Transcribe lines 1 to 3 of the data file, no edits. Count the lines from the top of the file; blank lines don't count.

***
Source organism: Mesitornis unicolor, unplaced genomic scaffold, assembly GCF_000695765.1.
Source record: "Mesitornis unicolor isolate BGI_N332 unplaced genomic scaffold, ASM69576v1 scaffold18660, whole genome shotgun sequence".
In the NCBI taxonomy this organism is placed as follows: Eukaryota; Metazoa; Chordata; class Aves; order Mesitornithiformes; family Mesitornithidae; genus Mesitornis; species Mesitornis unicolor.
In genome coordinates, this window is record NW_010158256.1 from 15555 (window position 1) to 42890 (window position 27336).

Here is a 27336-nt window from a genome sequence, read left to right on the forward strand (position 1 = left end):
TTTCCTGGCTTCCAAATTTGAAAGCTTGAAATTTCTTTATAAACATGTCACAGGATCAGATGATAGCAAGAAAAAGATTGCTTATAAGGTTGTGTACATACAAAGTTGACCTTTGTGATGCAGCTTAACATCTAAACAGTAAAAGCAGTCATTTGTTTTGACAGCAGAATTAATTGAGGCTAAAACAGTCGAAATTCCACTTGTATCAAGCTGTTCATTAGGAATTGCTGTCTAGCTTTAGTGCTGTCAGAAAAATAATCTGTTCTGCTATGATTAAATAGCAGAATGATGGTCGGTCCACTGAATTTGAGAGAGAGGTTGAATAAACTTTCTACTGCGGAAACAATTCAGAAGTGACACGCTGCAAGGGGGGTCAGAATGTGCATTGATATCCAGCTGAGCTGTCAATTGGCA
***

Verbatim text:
Source organism: Mesitornis unicolor, unplaced genomic scaffold, assembly GCF_000695765.1.
Source record: "Mesitornis unicolor isolate BGI_N332 unplaced genomic scaffold, ASM69576v1 scaffold18660, whole genome shotgun sequence".
In the NCBI taxonomy this organism is placed as follows: Eukaryota; Metazoa; Chordata; class Aves; order Mesitornithiformes; family Mesitornithidae; genus Mesitornis; species Mesitornis unicolor.